Community colleges are an American innovation. They grew out of the democratization of education in the late 19th century thanks to the Morrill Land-Grant Act, which President Abraham Lincoln signed into law on July 2, 1862. Up until then, a post-high-school education was available only through private colleges, universities and military academies, which were quite selective and cost-prohibitive for most people.
The Morrill Act called for the formation of a federally funded system of industrial colleges that taught skills related to critical workforce needs of the day, including agriculture and engineering. This opened up for the first time in the U.S. the availability of affordable higher education for all and led to the founding of the first community college in 1901. Today, there are more than 1,000 publicly funded community colleges across the country.
I share this little bit of history because it’s interesting to consider the fact that since their inception more than 100 years ago, community colleges have remained true to their original mission of being local sources of higher education. Their open-door policies have always made them one of the most diverse and inclusive types of organizations in the country, even to this day. They continue to provide the education and training needed to meet local workforce demands. They are still required to adjust quickly to shifts in an ever-changing world. Forsyth Tech is a case in point.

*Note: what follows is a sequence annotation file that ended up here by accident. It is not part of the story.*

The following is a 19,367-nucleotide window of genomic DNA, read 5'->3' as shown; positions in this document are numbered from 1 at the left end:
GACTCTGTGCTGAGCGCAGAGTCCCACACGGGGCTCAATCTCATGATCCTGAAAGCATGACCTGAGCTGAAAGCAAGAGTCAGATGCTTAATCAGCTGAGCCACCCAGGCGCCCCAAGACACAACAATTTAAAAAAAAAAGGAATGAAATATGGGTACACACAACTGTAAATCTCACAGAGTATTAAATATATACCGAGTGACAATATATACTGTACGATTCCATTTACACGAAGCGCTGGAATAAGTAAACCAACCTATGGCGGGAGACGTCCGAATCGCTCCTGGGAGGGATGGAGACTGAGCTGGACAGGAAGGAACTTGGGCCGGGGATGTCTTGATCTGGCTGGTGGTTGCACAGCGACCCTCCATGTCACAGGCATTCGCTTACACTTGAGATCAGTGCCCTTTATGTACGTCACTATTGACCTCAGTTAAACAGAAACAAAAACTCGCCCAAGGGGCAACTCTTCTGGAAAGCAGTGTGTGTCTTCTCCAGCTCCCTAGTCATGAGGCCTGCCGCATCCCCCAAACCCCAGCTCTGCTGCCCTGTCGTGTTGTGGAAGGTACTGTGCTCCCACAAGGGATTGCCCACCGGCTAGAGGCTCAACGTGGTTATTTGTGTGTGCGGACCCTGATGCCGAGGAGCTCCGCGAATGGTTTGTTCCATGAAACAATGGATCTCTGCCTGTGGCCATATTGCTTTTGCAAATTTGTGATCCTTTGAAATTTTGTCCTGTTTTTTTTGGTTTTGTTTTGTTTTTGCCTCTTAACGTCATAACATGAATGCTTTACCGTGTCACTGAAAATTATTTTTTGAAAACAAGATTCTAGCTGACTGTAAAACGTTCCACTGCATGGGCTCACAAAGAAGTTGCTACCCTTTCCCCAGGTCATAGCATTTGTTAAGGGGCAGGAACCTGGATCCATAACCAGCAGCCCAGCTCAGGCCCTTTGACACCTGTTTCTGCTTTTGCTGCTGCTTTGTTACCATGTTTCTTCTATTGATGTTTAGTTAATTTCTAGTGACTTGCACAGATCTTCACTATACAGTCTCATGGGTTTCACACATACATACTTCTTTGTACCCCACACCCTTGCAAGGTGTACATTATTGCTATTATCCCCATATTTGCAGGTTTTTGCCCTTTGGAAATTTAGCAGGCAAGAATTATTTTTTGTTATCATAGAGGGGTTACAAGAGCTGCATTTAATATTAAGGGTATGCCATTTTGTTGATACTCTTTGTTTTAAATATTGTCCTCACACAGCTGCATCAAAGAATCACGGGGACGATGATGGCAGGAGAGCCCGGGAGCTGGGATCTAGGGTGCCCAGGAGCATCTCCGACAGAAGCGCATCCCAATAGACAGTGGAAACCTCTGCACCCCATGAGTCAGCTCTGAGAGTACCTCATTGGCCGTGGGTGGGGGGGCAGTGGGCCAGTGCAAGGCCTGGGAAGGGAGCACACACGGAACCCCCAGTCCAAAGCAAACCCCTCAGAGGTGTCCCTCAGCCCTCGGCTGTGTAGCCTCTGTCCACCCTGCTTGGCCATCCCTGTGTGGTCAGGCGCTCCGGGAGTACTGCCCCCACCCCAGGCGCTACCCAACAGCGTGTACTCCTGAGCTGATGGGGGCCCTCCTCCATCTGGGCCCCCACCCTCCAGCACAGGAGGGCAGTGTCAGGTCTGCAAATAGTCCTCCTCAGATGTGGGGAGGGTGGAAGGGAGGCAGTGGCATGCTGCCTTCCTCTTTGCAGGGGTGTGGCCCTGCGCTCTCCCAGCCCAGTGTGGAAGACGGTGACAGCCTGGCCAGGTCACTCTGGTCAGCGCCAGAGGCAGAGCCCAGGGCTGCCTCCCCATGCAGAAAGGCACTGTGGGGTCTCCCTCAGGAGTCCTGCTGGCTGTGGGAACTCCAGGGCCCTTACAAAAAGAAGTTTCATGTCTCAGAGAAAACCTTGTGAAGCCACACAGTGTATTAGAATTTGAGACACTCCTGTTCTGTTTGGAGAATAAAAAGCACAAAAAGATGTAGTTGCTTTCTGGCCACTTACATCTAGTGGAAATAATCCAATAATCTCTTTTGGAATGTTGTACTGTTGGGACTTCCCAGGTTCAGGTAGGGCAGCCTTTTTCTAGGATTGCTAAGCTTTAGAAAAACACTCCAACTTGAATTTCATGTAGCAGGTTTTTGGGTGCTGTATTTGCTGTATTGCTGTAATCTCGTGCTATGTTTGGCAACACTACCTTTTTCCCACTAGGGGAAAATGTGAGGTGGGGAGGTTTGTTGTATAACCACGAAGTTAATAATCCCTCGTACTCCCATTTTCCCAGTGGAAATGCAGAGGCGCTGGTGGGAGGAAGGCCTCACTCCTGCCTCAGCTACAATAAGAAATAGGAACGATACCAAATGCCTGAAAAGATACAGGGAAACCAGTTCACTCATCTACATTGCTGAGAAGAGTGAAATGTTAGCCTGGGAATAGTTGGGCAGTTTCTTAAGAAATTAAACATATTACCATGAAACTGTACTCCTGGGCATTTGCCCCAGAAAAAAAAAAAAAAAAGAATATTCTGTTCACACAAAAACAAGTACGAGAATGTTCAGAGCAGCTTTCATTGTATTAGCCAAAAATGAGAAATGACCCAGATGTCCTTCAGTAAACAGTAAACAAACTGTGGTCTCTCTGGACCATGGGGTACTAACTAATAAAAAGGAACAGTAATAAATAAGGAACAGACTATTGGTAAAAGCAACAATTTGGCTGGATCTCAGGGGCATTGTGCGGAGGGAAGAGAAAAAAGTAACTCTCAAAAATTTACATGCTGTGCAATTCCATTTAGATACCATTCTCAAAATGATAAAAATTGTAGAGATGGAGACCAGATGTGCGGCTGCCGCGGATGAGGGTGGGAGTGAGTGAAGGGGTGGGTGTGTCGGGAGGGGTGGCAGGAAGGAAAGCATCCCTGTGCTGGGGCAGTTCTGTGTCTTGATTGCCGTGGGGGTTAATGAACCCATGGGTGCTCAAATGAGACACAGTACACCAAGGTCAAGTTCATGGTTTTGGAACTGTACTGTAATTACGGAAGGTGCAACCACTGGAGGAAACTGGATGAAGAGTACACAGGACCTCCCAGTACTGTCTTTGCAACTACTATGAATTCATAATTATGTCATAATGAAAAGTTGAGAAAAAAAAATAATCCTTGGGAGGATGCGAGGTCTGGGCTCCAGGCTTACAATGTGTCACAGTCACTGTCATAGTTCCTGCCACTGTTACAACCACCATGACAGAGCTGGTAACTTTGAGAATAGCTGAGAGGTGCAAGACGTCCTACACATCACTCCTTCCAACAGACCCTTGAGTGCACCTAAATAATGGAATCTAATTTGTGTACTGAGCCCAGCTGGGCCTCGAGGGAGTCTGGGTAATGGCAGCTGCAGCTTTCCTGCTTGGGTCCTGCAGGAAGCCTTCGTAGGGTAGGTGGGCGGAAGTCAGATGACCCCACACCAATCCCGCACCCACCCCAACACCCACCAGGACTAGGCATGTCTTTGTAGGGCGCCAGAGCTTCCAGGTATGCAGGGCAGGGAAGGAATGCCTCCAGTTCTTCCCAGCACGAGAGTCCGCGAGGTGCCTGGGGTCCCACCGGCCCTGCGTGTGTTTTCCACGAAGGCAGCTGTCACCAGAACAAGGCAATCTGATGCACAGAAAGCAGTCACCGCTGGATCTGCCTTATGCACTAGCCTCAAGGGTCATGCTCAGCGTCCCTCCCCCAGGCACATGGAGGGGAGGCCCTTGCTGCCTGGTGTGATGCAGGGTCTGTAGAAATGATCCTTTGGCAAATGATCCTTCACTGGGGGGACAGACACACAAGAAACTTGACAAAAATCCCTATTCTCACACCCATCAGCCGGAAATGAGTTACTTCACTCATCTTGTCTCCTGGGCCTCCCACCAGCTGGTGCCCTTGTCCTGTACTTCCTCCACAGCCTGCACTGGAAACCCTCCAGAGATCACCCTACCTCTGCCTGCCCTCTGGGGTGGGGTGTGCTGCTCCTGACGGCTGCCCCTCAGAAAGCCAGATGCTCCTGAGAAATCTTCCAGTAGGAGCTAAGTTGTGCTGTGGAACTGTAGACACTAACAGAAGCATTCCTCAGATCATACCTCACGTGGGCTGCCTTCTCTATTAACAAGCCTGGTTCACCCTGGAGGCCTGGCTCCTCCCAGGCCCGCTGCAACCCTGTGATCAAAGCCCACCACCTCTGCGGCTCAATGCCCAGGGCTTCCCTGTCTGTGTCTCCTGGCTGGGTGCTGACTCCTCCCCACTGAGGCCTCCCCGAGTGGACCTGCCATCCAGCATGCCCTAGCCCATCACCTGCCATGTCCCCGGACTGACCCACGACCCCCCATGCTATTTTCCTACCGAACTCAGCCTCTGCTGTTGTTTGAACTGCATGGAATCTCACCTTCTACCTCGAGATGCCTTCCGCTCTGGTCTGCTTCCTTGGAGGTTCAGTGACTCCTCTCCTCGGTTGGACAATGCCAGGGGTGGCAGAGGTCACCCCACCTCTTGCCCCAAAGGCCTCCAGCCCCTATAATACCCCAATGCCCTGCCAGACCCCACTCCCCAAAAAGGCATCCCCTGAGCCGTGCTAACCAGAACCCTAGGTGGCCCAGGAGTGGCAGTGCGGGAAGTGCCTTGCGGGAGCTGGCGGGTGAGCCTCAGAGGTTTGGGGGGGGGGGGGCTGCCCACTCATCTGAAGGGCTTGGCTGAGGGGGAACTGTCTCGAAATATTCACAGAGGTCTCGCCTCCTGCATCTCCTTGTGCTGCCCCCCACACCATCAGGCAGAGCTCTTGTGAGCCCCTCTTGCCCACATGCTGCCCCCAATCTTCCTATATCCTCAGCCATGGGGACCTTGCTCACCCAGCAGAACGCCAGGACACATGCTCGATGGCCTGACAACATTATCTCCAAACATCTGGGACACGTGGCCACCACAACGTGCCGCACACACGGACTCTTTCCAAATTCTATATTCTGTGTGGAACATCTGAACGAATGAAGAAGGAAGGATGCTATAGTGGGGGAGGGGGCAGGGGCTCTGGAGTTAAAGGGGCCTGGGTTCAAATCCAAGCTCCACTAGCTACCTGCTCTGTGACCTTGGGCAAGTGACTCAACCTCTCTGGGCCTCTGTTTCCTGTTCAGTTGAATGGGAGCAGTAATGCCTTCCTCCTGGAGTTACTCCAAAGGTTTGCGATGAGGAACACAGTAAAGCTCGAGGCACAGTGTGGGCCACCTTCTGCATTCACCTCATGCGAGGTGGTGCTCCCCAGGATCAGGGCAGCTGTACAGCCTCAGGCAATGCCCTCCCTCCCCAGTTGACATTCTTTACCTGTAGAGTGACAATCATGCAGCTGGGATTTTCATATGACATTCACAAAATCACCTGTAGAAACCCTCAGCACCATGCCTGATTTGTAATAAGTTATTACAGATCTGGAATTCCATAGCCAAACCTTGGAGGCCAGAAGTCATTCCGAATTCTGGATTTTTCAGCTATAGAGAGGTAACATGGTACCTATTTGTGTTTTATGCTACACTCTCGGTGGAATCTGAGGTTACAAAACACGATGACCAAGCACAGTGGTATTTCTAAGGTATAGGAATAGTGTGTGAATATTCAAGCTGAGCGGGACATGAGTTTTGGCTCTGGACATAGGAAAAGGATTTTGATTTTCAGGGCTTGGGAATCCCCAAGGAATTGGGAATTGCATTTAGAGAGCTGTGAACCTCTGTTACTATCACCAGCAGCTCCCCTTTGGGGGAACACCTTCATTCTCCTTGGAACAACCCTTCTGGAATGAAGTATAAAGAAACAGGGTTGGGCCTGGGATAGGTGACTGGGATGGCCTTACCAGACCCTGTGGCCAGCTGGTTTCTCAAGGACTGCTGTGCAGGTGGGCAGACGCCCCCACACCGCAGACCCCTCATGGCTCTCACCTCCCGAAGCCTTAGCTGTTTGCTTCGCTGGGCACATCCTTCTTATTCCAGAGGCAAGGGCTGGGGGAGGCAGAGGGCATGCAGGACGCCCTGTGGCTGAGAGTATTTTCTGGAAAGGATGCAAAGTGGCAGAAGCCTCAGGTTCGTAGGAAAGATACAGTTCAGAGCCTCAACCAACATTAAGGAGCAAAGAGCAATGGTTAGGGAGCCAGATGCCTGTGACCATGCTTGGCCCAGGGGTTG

We now live in disruptive times. Technology is evolving rapidly. The pace of economic change is accelerating. Industries and corporations are being forced to reinvent themselves to remain competitive in an increasingly digital landscape. Understandably, this affects how community colleges prepare students for today’s – and tomorrow’s workplace.
At Forsyth Tech, we are responding to these forces of change proactively by serving as an incubator for educational and instructional innovation. From transportation to the design arts to nanotechnology, our faculty and staff are working hard to anticipate the jobs of the future so we can prepare our students today. This requires a huge investment of resources to meet needs such as costly state-of-the-art equipment, fully outfitted labs and upgraded facilities, which fall outside our state and county budget allocations. This is why we rely on both public and private support to meet instructional and operating expenses.
In the cover story, we address these funding challenges in the context of some of the exciting and innovative programming that is being developed at Forsyth Tech. These are the ways we are remaining true to our original mission: to continually invest in our students’ success and our community’s future.